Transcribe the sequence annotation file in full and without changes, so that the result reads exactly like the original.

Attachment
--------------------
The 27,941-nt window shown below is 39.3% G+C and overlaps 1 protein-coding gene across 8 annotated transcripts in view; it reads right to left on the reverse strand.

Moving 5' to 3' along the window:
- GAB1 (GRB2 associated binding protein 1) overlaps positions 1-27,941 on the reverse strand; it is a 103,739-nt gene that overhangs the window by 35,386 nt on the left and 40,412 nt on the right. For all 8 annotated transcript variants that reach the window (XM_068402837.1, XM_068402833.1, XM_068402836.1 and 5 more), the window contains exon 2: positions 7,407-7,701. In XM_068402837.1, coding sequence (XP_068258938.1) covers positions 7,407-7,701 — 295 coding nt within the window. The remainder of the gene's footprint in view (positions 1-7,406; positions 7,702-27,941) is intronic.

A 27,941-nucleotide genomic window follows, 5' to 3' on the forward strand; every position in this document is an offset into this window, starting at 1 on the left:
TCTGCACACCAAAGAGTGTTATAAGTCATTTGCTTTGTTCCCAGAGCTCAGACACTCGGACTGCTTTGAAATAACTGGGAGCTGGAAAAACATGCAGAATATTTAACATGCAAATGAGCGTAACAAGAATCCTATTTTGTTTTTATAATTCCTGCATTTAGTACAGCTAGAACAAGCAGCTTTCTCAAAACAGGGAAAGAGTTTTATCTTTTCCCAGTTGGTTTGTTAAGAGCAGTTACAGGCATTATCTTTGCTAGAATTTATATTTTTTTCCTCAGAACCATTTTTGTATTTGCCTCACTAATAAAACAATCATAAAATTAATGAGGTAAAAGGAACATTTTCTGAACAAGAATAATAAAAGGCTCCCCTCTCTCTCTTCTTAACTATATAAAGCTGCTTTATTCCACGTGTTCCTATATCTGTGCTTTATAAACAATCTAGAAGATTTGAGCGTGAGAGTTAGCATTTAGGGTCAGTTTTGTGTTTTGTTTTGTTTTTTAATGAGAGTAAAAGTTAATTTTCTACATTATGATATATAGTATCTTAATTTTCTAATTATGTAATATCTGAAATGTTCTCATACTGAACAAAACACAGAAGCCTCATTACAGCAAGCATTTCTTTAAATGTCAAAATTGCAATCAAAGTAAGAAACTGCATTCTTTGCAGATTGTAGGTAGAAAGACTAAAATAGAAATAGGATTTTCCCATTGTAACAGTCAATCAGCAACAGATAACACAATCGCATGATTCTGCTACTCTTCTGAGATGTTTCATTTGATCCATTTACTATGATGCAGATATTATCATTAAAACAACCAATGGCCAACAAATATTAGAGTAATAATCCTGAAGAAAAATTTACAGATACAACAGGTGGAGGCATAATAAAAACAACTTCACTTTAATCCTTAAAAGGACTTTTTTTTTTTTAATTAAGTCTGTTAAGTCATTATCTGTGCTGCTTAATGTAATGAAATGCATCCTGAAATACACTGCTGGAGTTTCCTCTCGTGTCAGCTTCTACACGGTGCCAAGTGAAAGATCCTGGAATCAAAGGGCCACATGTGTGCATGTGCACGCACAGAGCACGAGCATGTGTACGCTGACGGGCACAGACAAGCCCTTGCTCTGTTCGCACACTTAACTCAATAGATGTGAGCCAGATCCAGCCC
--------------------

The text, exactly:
The 27,941-nt window shown below is 39.3% G+C and overlaps 1 protein-coding gene across 8 annotated transcripts in view; it reads right to left on the reverse strand.

Moving 5' to 3' along the window:
- GAB1 (GRB2 associated binding protein 1) overlaps positions 1-27,941 on the reverse strand; it is a 103,739-nt gene that overhangs the window by 35,386 nt on the left and 40,412 nt on the right. For all 8 annotated transcript variants that reach the window (XM_068402837.1, XM_068402833.1, XM_068402836.1 and 5 more), the window contains exon 2: positions 7,407-7,701. In XM_068402837.1, coding sequence (XP_068258938.1) covers positions 7,407-7,701 — 295 coding nt within the window. The remainder of the gene's footprint in view (positions 1-7,406; positions 7,702-27,941) is intronic.

A 27,941-nucleotide genomic window follows, 5' to 3' on the forward strand; every position in this document is an offset into this window, starting at 1 on the left:
TCTGCACACCAAAGAGTGTTATAAGTCATTTGCTTTGTTCCCAGAGCTCAGACACTCGGACTGCTTTGAAATAACTGGGAGCTGGAAAAACATGCAGAATATTTAACATGCAAATGAGCGTAACAAGAATCCTATTTTGTTTTTATAATTCCTGCATTTAGTACAGCTAGAACAAGCAGCTTTCTCAAAACAGGGAAAGAGTTTTATCTTTTCCCAGTTGGTTTGTTAAGAGCAGTTACAGGCATTATCTTTGCTAGAATTTATATTTTTTTCCTCAGAACCATTTTTGTATTTGCCTCACTAATAAAACAATCATAAAATTAATGAGGTAAAAGGAACATTTTCTGAACAAGAATAATAAAAGGCTCCCCTCTCTCTCTTCTTAACTATATAAAGCTGCTTTATTCCACGTGTTCCTATATCTGTGCTTTATAAACAATCTAGAAGATTTGAGCGTGAGAGTTAGCATTTAGGGTCAGTTTTGTGTTTTGTTTTGTTTTTTAATGAGAGTAAAAGTTAATTTTCTACATTATGATATATAGTATCTTAATTTTCTAATTATGTAATATCTGAAATGTTCTCATACTGAACAAAACACAGAAGCCTCATTACAGCAAGCATTTCTTTAAATGTCAAAATTGCAATCAAAGTAAGAAACTGCATTCTTTGCAGATTGTAGGTAGAAAGACTAAAATAGAAATAGGATTTTCCCATTGTAACAGTCAATCAGCAACAGATAACACAATCGCATGATTCTGCTACTCTTCTGAGATGTTTCATTTGATCCATTTACTATGATGCAGATATTATCATTAAAACAACCAATGGCCAACAAATATTAGAGTAATAATCCTGAAGAAAAATTTACAGATACAACAGGTGGAGGCATAATAAAAACAACTTCACTTTAATCCTTAAAAGGACTTTTTTTTTTTTAATTAAGTCTGTTAAGTCATTATCTGTGCTGCTTAATGTAATGAAATGCATCCTGAAATACACTGCTGGAGTTTCCTCTCGTGTCAGCTTCTACACGGTGCCAAGTGAAAGATCCTGGAATCAAAGGGCCACATGTGTGCATGTGCACGCACAGAGCACGAGCATGTGTACGCTGACGGGCACAGACAAGCCCTTGCTCTGTTCGCACACTTAACTCAATAGATGTGAGCCAGATCCAGCCC